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El Paso Tool and Die Company, Inc. v. Mendez

Court of Appeals of Texas, Eighth District, El Paso

December 4, 2019


          Appeal from the County Court at Law Number Three of El Paso County, Texas (TC# 2017-DCV0027)

          Before Alley, C.J, Rodriguez, and Palafox, JJ



         We granted El Paso Tool and Die Company, Inc. (El Paso Tool) the right to pursue a permissive appeal from the denial of a motion for summary judgment. See Tex.Civ.Prac. & Rem.Code Ann. § 51.014(d) and (f) (authorizing and setting forth standards for permissive appeals). The controlling legal issue that El Paso Tool advances is "[w]hether a general employee of a temporary staffing agency may also be an employee of the staffing agency's client company for purposes of the workers' compensation exclusive remedy provision." The answer to that question is undoubtedly "yes" under existing Texas Supreme Court precedent. But more specifically, El Paso Tool contends that the trial court applied the wrong legal standard to answer that question by looking to case law under the respondeat superior and borrowed servant doctrines, rather than the standard developed under the Texas Labor Code for determining who is the "employer" of an injured worker. On closer examination of the record, it is not clear to us that the trial court in fact applied the wrong standard. Rather, it may have simply found a genuine issue of material fact which precluded summary judgment. Accordingly, we conclude that the petition for permissive review was improvidently granted and remand the case to the trial court.

         I. Background

         Carlos Mendez lost all or parts of two fingers in an industrial accident on March 16, 2015. According to the allegations in his lawsuit, he was employed by Elwood Staffing at the time of the accident. He alleged that he was working as an independent contractor at El Paso Tool's facility. Specifically, he was working on a machine press that stamps out metal parts. When his hand was in the working area of the machine, the stamping press unexpectedly came down and crushed several of his fingers. His suit asserts common law negligence claims against El Paso Tool, and product liability claims against the alleged manufacturer of the machine press. Only the claims against El Paso Tool are before us.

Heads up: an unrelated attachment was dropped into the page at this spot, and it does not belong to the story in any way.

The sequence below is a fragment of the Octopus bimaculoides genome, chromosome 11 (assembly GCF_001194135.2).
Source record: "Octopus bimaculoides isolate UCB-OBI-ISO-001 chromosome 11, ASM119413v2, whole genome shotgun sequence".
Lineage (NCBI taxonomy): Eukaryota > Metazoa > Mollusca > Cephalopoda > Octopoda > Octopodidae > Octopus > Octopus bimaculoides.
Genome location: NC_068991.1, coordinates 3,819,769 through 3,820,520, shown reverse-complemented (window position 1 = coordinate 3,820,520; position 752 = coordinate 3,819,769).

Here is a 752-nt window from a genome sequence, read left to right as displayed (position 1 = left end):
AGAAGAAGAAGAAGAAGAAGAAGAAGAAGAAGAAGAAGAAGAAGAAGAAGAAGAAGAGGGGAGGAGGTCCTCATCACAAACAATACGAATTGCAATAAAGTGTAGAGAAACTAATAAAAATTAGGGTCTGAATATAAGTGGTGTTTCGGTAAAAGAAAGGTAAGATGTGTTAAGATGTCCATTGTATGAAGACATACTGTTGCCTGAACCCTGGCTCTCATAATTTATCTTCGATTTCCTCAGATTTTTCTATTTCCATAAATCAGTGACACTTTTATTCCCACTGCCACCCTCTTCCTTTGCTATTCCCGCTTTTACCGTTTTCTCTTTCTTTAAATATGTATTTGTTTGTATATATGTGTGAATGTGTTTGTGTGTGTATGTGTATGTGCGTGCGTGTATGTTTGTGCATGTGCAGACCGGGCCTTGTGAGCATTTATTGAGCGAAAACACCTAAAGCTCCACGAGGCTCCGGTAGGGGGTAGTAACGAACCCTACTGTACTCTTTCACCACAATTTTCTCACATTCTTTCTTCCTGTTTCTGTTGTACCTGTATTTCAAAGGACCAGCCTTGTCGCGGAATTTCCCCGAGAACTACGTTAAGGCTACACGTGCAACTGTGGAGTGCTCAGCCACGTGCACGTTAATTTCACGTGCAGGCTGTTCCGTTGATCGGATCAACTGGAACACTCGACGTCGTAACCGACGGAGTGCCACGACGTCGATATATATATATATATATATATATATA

El Paso Tool filed a motion for summary judgment, supported by the affidavit of its President and sole shareholder, Salvador Robles. The affidavit claimed that Mendez was a temporary laborer supplied to El Paso Tool under a contract with Elwood Staffing. His affidavit stated that Mendez's duties required him to operate metal press machines, and that he was injured on one of those machines. The affidavit further claims that El Paso Tool was solely responsible for scheduling hours, assigning work, and supervising Mendez's daily activities. Robles also averred that Mendez was: (1) supervised only by El Paso Tool, and not Elwood Staffing at the time of the accident; (2) he was working at El Paso Tool's facility; and (3) using a machine press that it owned. Finally, the affidavit states that El Paso Tool had its own workers' compensation policy. From this, El Paso Tool urged that it was entitled to judgment as a matter law under the exclusive remedy defense found in the Texas Labor Code. (hereinafter "the Act")[1] The motion was based on El Paso Tool being a subscriber under the Act, and not that Elwood Staffing as a temporary employment agency provided workers' compensation insurance to all the employees that it sent to client companies.[2]

         Mendez's response to the summary judgment alleged that El Paso Tool did not control the specific details of his work at the time of his injury. Consequently, he asserted that he was not a "borrowed servant" or an "employee" of El Paso Tool at the time of the accident. Alternatively, he claimed that the evidence at least created a fact question on that issue. From the summary judgment evidence, we gather that there was no signed contract between El Paso Tool and Elwood Staffing, thus no written contractual term between those parties that defined Mendez's employment status. Rather, the parties relied only on affidavits and deposition testimony, either from Mendez or El Paso Tool witnesses.